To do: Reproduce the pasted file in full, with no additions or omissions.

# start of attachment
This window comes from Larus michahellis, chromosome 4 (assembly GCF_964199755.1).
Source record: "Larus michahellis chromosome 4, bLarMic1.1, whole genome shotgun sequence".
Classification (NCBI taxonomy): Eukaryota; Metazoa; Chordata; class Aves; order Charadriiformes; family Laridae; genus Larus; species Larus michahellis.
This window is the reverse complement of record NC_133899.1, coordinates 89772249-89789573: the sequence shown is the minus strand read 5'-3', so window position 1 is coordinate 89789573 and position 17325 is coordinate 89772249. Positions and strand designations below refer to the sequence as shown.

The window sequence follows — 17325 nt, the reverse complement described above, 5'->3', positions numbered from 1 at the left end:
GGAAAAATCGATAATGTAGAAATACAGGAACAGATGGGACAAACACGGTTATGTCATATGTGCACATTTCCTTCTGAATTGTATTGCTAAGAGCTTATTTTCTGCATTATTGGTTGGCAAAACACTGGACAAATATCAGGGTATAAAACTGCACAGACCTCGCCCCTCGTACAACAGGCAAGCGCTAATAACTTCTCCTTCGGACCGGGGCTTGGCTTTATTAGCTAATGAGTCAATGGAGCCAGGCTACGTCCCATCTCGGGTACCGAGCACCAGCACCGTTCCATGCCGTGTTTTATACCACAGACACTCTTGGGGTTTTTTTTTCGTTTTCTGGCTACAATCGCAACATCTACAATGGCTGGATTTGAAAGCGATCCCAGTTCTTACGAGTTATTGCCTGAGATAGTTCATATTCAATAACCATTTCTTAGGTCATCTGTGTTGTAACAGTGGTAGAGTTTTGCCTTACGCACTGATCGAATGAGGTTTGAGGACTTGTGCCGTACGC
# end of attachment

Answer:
This window comes from Larus michahellis, chromosome 4 (assembly GCF_964199755.1).
Source record: "Larus michahellis chromosome 4, bLarMic1.1, whole genome shotgun sequence".
Classification (NCBI taxonomy): Eukaryota; Metazoa; Chordata; class Aves; order Charadriiformes; family Laridae; genus Larus; species Larus michahellis.
This window is the reverse complement of record NC_133899.1, coordinates 89772249-89789573: the sequence shown is the minus strand read 5'-3', so window position 1 is coordinate 89789573 and position 17325 is coordinate 89772249. Positions and strand designations below refer to the sequence as shown.

The window sequence follows — 17325 nt, the reverse complement described above, 5'->3', positions numbered from 1 at the left end:
GGAAAAATCGATAATGTAGAAATACAGGAACAGATGGGACAAACACGGTTATGTCATATGTGCACATTTCCTTCTGAATTGTATTGCTAAGAGCTTATTTTCTGCATTATTGGTTGGCAAAACACTGGACAAATATCAGGGTATAAAACTGCACAGACCTCGCCCCTCGTACAACAGGCAAGCGCTAATAACTTCTCCTTCGGACCGGGGCTTGGCTTTATTAGCTAATGAGTCAATGGAGCCAGGCTACGTCCCATCTCGGGTACCGAGCACCAGCACCGTTCCATGCCGTGTTTTATACCACAGACACTCTTGGGGTTTTTTTTTCGTTTTCTGGCTACAATCGCAACATCTACAATGGCTGGATTTGAAAGCGATCCCAGTTCTTACGAGTTATTGCCTGAGATAGTTCATATTCAATAACCATTTCTTAGGTCATCTGTGTTGTAACAGTGGTAGAGTTTTGCCTTACGCACTGATCGAATGAGGTTTGAGGACTTGTGCCGTACGC